// regexp can be defined directly in the path mask after parameter name
$route = new Route('<presenter>/<action>[/<id \d+>]', ...);

// equals to the following complex notation
$route = new Route('<presenter>/<action>[/<id>]', [
	'presenter' => 'Homepage',
	'action' => 'default',
	'id' => [
		Route::PATTERN => '\d+',

Default validation expression for path parameters is [^/]+, meaning all characters but a slash. If a parameter is supposed to match a slash as well, we can set the regular expression to .+.

Regular expressions are case-sensitive by default.

Optional Sequences

Square brackets denote optional parts of mask. Any part of mask may be set as optional, including those containing parameters:

$route = new Route('[<lang [a-z]{2}>/]<name>', ...);

// Accepted URLs:      Parameters:
//   /en/download        lang => en, name => download
//   /download           lang => null, name => download

Obviously, if a parameter is inside an optional sequence, it's optional too and defaults to null. Sequence should define it's surroundings, in this case a slash which must follow a parameter, if set. The technique may be used for example for optional language subdomains:

$route = new Route('//[<lang=en>.]%domain%/<presenter>/<action>', ...);

Sequences may be freely nested and combined:

$route = new Route(
	'[<lang [a-z]{2}>[-<sublang>]/]<name>[/page-<page=0>]',

// Accepted URLs:
//   /cs/hello
//   /en-us/hello
//   /hello
//   /hello/page-12

URL generator tries to keep the URL as short as possible (while unique), so what can be omitted is not used. That's why index[.html] route generates /index. This behavior can be inverted by writing an exclamation mark after the leftmost square bracket that denotes the respective optional sequence:

// accepts both /hello and /hello.html, generates /hello
$route = new Route('<name>[.html]');

// accepts both /hello and /hello.html, generates /hello.html
$route = new Route('<name>[!.html]');

Optional parameters (ie. parameters having default value) without square brackets do behave as if wrapped like this:

$route = new Route('<presenter=Homepage>/<action=default>/<id=>');

// equals to:
$route = new Route('[<presenter=Homepage>/[<action=default>/[<id>]]]');

If we would like to change how the rightmost slashes are generated, that is instead of /homepage/ get a /homepage, we can adjust the route:

$route = new Route('[<presenter=Homepage>[/<action=default>[/<id>]]]');

Filters and Translation

It's a good practice to write source code in English, but what if you need your application to run in a different environment? Simple routes such as:

$route = new Route('<presenter>/<action>/<id>', [
	'presenter' => 'Homepage',
	'action' => 'default',
	'id' => null,

will generate English URLs, such as /product/detail/123, /cart or /catalog/view. If we would like to translate those URLs, we can use a dictionary defined under Route::FILTER_TABLE key. We'd extend the route so:

$route = new Route('<presenter>/<action>/<id>', [
	'presenter' => [
		Route::VALUE => 'Homepage', // default value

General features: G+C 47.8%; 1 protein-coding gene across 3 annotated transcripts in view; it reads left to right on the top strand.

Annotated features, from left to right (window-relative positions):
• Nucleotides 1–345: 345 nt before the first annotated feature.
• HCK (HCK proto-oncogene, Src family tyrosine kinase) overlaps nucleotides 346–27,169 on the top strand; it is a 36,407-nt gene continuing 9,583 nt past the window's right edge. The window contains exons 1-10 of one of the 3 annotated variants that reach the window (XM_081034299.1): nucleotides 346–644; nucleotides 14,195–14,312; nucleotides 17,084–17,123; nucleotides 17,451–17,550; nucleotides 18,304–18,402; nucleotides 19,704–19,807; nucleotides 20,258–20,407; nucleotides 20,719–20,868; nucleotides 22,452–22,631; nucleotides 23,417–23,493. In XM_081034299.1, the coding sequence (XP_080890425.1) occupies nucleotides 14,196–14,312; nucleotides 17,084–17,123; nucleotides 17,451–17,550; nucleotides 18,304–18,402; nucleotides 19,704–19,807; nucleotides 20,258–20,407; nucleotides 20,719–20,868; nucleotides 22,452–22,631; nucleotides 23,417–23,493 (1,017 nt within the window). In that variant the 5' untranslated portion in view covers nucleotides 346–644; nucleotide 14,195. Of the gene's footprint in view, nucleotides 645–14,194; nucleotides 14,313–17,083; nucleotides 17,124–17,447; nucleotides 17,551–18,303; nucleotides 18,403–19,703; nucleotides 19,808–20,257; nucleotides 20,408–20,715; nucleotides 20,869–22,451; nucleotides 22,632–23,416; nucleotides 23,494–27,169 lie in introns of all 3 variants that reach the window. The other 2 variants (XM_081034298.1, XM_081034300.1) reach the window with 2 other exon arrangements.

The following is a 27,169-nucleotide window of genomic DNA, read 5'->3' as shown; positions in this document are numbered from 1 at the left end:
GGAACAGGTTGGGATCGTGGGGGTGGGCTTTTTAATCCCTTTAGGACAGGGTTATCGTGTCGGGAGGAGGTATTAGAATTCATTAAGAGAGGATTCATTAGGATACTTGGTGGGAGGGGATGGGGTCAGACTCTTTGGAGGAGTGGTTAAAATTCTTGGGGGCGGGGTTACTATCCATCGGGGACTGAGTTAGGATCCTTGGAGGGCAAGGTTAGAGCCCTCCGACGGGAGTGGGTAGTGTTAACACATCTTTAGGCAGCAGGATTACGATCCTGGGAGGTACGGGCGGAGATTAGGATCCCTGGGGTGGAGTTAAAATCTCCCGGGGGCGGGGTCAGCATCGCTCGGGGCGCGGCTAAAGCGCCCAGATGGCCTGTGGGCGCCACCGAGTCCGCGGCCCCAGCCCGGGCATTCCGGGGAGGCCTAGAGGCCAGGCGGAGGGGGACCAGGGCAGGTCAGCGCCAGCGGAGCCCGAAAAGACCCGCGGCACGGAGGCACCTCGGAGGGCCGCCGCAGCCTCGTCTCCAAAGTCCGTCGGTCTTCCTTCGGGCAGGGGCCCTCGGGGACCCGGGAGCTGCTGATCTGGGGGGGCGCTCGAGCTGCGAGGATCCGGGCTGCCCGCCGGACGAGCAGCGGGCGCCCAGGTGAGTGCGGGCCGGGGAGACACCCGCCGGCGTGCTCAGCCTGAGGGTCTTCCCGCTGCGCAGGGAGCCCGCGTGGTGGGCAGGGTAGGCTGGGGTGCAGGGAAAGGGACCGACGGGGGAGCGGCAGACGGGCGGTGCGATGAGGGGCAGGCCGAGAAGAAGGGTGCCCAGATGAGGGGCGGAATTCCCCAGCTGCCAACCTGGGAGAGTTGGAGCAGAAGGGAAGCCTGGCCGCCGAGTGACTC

Route::FILTER_TABLE => [
			// translated string in URL => presenter
			'produkt' => 'Product',
			'einkaufswagen' => 'Cart',
			'katalog' => 'Catalog',
	'action' => [
		Route::VALUE => 'default',
		Route::FILTER_TABLE => [
			'sehen' => 'view',
	'id' => null,

Multiple keys under Route::FILTER_TABLE may have the same value. That's how aliases are created. The last value is the canonical one (used for generating links).

Dictionaries may be applied to any path parameter. If a translation is not found, the original (non-translated) value is used. The route by default accepts both translated (e.g. /einkaufswagen) and original (e.g. /cart) URLs. If you would like to accept only translated URLs, you need to add Route::FILTER_STRICT => true to the route definition.

Besides setting dictionaries as arrays, it's possible to set input and output filters. Input and output filter are callbacks defined under Route::FILTER_IN and Route::FILTER_OUT keys respectively.

$route = new Route('<presenter=Homepage>/<action=default>', [
	'action' => [
		Route::FILTER_IN => function ($action) {
			return strrev($action);
		Route::FILTER_OUT => function ($action) {
			return strrev($action);

The input filter accepts value from URL and should return a value which will be passed to a presenter. The output filter accepts value from presenter and should return a value which will be used in URL. If any of those filters is unable to filter the value (usually because it is invalid), it should return null.

Besides filters for specific parameters, you can also define global filters which accepts an associative array with all parameters and returns an array with filtered parameters. Global filters are defined under null key.

$route = new Route('<presenter>/<action>', [
	'presenter' => 'Homepage',
	'action' => 'default',
	null => [
		Route::FILTER_IN => function (array $params) {
			// ...
			return $params;
		Route::FILTER_OUT => function (array $params) {
			// ...
			return $params;

You can use global filters to filter certain parameter based on a value of another parameter, e.g. translate <presenter> and <action> based on <lang>.